St. Cloud State senior center Drew LeBlanc poses for photographs with his teammates after winning the Hobey Baker Award Friday.
St. Cloud State senior center Drew LeBlanc hugs a teammate after winning the 2013 Hobey Baker Award for college hockey's top player in a ceremony Friday at Consol Energy Center
By Jenn Menendez Pittsburgh Post-Gazette
Drew LeBlanc was humbled and nearly speechless Friday night after he was named winner of college hockey's prestigious Hobey Baker Memorial Award in a ceremony at Consol Energy Center.
LeBlanc and the St. Cloud State Huskies were ousted from the Frozen Four Thursday in a 4-1 loss against Quinnipiac, but the soft-spoken center will leave Pittsburgh with some impressive hardware.
LeBlanc was one of three finalists with goalie Eric Hartzell of Quinnipiac and forward Johnny Gaudreau of Boston College.
"I still don't believe I won it. I'm still kind of in shock and awe," said LeBlanc. "Honestly, I'm humbled and honored to be a part of this and glad there's a couple of people out there that thought the same way."
LeBlanc had 13 goals and 37 assists this year for St. Cloud State and has been considered the team's leader since returning from a gruesome leg injury in November 2011.
His story sent a shudder through college hockey when he crashed feet first into the boards and rolled over with his leg at a disturbing angle. He fractured his tibia and fibula and underwent a long rehab to return for his senior year.
There was some pull to leave college early in order to turn pro, but, instead, LeBlanc was granted a medical redshirt and returned for his senior year.
"I lost a lot of sleep over it, whether to come back, whether to turn pro," said LeBlanc. "This is the dream to come back and have a senior year like this ... I don't regret it for one second. It goes to show you that staying loyal and doing the right thing, good things happen."
The big trophy was his just before 6:30 p.m., when chants of "Drew" rang through the arena.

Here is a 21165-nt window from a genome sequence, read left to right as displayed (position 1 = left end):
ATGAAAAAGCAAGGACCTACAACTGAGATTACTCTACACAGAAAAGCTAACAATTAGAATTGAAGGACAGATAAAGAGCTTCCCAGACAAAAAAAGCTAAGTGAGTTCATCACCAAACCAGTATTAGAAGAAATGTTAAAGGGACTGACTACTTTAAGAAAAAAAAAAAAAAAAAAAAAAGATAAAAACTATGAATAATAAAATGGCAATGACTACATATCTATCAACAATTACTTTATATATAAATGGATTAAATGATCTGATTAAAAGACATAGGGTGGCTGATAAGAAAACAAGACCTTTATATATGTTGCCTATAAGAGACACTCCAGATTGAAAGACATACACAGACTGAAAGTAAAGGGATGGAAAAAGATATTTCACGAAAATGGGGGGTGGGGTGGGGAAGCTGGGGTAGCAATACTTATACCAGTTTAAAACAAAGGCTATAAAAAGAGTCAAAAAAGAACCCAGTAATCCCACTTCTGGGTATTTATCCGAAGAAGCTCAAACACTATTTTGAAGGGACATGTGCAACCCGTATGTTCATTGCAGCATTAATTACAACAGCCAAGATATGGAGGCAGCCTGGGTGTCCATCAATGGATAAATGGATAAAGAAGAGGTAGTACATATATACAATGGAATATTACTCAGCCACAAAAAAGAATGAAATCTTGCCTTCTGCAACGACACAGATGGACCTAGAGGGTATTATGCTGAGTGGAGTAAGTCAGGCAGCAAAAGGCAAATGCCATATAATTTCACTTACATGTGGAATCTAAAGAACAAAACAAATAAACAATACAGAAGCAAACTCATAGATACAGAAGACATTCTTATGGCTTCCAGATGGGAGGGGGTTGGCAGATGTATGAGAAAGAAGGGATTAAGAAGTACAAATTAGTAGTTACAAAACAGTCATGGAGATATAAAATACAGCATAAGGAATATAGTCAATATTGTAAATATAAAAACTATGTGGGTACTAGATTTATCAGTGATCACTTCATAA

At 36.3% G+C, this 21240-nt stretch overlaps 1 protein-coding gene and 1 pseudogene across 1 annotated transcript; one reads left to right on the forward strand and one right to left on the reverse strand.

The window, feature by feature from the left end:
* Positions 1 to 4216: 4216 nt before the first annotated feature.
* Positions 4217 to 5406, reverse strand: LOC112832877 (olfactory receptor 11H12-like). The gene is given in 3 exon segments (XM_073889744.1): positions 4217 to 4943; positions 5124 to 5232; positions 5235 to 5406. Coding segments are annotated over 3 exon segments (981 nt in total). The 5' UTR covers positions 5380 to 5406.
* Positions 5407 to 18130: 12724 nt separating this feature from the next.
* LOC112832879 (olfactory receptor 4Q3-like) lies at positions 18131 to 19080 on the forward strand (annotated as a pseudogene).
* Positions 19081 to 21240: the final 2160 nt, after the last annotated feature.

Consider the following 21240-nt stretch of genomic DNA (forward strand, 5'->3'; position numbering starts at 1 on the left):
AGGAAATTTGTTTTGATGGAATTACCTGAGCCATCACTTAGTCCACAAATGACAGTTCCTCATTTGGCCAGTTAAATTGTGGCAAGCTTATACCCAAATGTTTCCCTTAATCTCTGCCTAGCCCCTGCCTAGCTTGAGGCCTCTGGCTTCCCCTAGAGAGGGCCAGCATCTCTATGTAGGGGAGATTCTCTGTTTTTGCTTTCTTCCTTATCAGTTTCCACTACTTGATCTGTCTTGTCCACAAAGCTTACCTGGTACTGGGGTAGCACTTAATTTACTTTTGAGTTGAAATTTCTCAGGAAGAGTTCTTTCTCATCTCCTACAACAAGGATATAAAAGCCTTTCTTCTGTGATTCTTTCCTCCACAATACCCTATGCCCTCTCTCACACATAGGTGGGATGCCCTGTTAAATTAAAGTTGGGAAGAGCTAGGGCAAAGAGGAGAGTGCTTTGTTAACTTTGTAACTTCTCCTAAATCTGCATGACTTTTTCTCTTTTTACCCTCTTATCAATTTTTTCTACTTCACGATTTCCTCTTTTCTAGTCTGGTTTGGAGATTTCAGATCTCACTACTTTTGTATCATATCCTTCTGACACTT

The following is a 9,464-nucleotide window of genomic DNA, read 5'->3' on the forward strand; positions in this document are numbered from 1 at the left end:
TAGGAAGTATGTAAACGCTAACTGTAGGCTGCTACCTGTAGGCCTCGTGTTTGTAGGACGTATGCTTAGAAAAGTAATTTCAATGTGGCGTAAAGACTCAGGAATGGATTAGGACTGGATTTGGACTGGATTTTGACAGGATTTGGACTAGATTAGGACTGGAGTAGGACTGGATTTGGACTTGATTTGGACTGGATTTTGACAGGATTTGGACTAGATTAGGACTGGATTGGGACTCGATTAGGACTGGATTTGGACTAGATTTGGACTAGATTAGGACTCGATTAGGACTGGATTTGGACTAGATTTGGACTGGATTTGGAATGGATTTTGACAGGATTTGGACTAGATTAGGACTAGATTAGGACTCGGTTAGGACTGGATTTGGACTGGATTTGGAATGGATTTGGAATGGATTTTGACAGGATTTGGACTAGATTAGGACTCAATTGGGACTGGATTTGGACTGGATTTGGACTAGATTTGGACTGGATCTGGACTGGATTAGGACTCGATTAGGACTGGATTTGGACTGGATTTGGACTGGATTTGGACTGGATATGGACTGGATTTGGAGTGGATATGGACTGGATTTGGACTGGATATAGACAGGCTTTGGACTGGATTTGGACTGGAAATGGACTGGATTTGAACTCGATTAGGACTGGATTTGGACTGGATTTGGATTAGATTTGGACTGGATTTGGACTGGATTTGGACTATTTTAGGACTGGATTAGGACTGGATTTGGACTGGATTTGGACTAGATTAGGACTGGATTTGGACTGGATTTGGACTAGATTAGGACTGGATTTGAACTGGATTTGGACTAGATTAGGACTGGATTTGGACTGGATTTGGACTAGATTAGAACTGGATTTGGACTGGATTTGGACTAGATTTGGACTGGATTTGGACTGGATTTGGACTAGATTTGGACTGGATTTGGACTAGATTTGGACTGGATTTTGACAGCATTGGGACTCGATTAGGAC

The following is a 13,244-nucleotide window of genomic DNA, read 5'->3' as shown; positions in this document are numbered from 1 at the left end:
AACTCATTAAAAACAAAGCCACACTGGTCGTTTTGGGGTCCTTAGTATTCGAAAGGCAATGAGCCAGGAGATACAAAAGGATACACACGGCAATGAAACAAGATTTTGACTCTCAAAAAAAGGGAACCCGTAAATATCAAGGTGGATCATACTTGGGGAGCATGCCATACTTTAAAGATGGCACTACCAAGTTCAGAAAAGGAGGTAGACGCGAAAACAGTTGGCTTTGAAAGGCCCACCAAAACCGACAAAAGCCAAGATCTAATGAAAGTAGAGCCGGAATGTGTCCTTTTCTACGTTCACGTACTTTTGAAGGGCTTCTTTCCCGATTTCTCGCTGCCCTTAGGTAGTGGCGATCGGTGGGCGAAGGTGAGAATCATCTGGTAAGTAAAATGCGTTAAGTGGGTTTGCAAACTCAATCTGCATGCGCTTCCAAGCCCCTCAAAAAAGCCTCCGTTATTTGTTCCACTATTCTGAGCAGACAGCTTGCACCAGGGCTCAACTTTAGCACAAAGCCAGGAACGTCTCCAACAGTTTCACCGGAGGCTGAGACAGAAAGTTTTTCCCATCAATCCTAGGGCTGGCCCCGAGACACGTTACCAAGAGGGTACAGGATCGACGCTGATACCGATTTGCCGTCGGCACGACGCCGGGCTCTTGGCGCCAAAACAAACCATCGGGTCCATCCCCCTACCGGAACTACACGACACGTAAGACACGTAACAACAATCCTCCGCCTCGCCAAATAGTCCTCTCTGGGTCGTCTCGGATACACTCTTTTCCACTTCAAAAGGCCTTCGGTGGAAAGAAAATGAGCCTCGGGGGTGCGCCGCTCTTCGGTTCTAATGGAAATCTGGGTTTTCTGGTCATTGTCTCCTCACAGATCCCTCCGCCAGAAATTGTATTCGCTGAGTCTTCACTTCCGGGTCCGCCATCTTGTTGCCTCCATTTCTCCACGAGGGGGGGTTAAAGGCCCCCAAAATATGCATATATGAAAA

"It's tough to put into words. It's obviously a tremendous honor," said LeBlanc. "I'm just honored to be in the mention with him [Hobey Baker]. I'll take tremendous pride in representing him."
LeBlanc, held without a goal in three NCAA tournament games, expressed one regret.
"I'd still trade this trophy now to play for that national championship. No disrespect to Hobey himself," said LeBlanc, as he patted the statue in front of him. "I'm sure he would too."
Gaudreau, who scored 20 goals and had 31 assists for Boston College this season, was the only finalist whose team did not reach the Frozen Four. The Eagles were knocked off by Union in the East Region final.
He was joined by coach Jerry York, who took a 14-hour train ride to Pittsburgh to be with his young forward because an eye injury would not allow him to fly.
Hartzell, whose leg bounced up and down for much of the 30-minute ceremony, said he sighed in relief when the announcement was made, not because he did not win the award, but because he was glad to have the announcement out of the way so he could turn his focus to the national championship game tonight.
"Well, obviously, our goal as a team here is to win a national championship. I'm completely honored to be a Hobey Baker finalist," said Hartzell.
Hartzell said LeBlanc was an impressive opponent: "Not only was he WCHA player of the year, but he was a great student."
Voting for the award is done by five league coaches, five league supervisors of officiating, three NHL scouts and 10 members of the media.
Keeping it a secret until the night before the national title game is of paramount importance, said Scott Pollack, a member of the Hobey Baker Foundation.